Posts Tagged ‘terrorism’

December 19 roundup

Citing 2002 federal law, MGM Resorts names Las Vegas shooting victims in suit

MGM Resorts, which operates the Mandalay Bay hotel casino in Las Vegas, has invoked a law passed by Congress in the wake of the Sept. 11 attacks to ask for a ruling that it is not liable to more than 1,000 victims of the Oct. 1, 2017, massacre during which a gunman in a Mandalay Bay room killed 58 people and injured nearly 500. The Support Anti-Terrorism by Fostering Effective Technologies (SAFETY) Act of 2002 limits claims against some makers of security equipment and sends lawsuits against such firms by terror victims to federal court. According to a critic, MGM is taking a broad view of the law’s provisions, claiming its protection because it employed a security vendor with SAFETY Act certification and because the shooting was an act of “mass violence.” The U.S. Department of Homeland Security “has not designated the Las Vegas shooting a terrorist attack.”

The use of declaratory judgment and similar processes, familiar from fields like insurance law, can lead to public relations damage, especially if aimed at parties minding their own business who had not filed a claim or action and might never have done so. It is not clear from coverage how many of the 1,000+ persons named in MGM’s legal filings had evinced no intent to file claims or suits; a suit against MGM was filed last November on behalf of 450 victims. [Jason Tashea, ABA Journal; Rachel Crosby, Las Vegas Review-Journal] More: Howard Wasserman on jurisdiction.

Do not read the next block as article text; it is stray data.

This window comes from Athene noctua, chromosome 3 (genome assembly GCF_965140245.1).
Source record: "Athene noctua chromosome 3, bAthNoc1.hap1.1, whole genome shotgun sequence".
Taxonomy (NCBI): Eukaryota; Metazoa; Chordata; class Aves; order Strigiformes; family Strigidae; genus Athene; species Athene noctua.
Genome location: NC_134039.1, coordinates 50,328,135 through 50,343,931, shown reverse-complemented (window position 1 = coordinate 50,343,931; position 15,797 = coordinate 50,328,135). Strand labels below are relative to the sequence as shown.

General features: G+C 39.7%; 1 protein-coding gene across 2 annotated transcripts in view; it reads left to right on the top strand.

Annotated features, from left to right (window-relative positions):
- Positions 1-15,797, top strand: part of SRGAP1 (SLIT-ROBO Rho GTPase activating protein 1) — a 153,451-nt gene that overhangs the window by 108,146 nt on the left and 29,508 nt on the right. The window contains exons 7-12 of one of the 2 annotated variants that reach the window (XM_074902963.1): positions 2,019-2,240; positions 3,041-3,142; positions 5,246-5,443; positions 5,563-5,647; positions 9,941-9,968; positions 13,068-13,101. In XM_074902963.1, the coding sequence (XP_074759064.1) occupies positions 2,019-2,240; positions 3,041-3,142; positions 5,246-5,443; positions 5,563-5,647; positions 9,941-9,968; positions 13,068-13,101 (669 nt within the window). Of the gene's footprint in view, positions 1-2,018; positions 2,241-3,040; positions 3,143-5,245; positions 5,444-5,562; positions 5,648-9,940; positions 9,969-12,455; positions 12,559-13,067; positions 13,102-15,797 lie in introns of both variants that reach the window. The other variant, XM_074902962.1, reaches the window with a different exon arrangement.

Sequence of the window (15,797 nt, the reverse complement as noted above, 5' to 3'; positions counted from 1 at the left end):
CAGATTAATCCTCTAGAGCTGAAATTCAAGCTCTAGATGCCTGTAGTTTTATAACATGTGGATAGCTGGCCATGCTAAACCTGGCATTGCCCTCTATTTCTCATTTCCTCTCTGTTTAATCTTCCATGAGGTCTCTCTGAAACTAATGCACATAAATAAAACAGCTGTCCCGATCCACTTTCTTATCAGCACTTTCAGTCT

First Amendment roundup

  • Dangerous and misguided: Michigan pursues prosecution on charges of jury tampering of man who handed out “jury nullification” pamphlets on public sidewalk outside courthouse [Jay Schweikert, Cato; Jacob Sullum, earlier here, here, etc.]
  • “‘Worst of Both Worlds’ FOSTA Signed Into Law, Completing Section 230’s Evisceration” [Eric Goldman] Among first casualties: Craigslist personals [Merrit Kennedy/NPR, Elizabeth Nolan Brown] And Elizabeth Nolan Brown joins (no relation) Caleb Brown on a Cato Daily Podcast;
  • Is reprinting thumbnail headshots fair use? [Mike Masnick, TechDirt]
  • “16 Pulse survivors sue Google, Facebook, Twitter for ‘supporting’ ISIS” [Daniel Dahm, WKMG Orlando]